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Hartselle Enquirer

Conventions don't offer much surprise

By Staff
Bob Ingram, Alabama Scene
MONTGOMERY–Old timers like me are frequently wont to say that nothing is good as it used to be….be it cars, movies, music, what-have-you–and after yawning my way through the TV coverage of the Democratic National Convention (and the GOP show will be just as bad), I must say that those events sure ain't as good as they used to be.
Gone is the suspense of conventions of the past where you often times didn't know until the roll call of the states who would be the nominee for President and Vice President…gone is the politicking, the wheeling and dealing, that went on leading up to the vote.
My most vivid memory of a convention roll call was at the 1956 Democratic National Convention. Up for grabs was the vice presidential nomination and a nip and tuck fight raged between Sen. Estes Kefauver of Tennessee and Sen. John Kennedy of Massachusetts to be on the ticket with Adlai Stevenson.
On the first roll call the Alabama delegation cast a split vote between the two, but on the second roll call the state cast all its votes for Kefauver, which pushed him over the top and gave him the nomination.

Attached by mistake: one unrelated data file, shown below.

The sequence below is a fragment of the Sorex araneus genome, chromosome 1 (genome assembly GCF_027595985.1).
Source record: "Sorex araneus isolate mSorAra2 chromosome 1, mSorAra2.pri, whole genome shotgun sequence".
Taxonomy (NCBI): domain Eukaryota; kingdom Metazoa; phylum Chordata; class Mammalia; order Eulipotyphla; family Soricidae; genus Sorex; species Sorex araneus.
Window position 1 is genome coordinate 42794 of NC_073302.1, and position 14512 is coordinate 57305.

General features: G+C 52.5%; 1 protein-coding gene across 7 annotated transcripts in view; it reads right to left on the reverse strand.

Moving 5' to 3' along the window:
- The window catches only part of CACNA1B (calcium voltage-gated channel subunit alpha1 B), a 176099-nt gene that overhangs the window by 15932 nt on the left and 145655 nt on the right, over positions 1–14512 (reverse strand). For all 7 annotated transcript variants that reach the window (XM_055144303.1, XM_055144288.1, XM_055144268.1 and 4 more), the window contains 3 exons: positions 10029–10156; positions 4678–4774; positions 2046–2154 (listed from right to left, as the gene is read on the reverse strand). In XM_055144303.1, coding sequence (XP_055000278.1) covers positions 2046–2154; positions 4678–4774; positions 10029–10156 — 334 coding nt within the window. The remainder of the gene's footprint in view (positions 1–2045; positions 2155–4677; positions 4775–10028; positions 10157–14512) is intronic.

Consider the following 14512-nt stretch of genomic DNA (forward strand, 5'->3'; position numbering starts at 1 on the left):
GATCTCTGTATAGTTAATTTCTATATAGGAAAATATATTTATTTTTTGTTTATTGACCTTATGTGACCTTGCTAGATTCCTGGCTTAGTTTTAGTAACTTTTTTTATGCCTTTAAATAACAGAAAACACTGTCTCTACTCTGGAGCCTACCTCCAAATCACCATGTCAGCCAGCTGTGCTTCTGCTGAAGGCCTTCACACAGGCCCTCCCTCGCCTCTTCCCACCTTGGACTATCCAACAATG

Kennedy told me in an interview a couple of years later he would always be grateful to the Alabama delegation for not voting for him on the second roll call. Had he won the veep nomination but lost the election in November…which is what happened…he probably would not have been considered for the Presidential nomination in 1960.
But back to last week's show. It was a four-day political commercial…packaged and scripted just like a Viagra commercial. The most exciting developments came when a speaker dared to vary even slightly from his or her script.
There is another significant difference at these conventions now…it is the make-up of the Alabama delegations.
Alabama had 62 delegates in Boston…almost half were AEA members, and almost half were blacks. That is a reasonably accurate portrait of the make-up of the National Democratic Party in Alabama.
In local elections most Alabamians still vote for Democrats…most city and county officials in this state are Democrats. But in presidential elections this is by no means the case. You know the numbers. Only once since 1960 has Alabama's electoral votes been cast for a Democratic presidential nominee–Jimmy Carter in 1976.
And while the Alabama delegates in Boston were talking confidently about carrying Alabama in November, the very same AEA which so dominated the state delegation released a poll showing Bush leading Kerry by an almost embarrassing 56-34 percent margin in this state.
For whatever reason not many like to point this out, but the sobering fact is that like it or not, when you consider that blacks make up from 20 to 25 per cent of the votes cast in Alabama, white national Democrats in Alabama are an endangered species.
Despite the cloud of legal problems hovering over his head, Siegelman continued to insist he would be cleared of all charges of wrong-doing, he reiterated his stand that Republican trickery had led to his defeat in the 2002 gubernatorial election, and he left little doubt that he would run for the office again in 2006,

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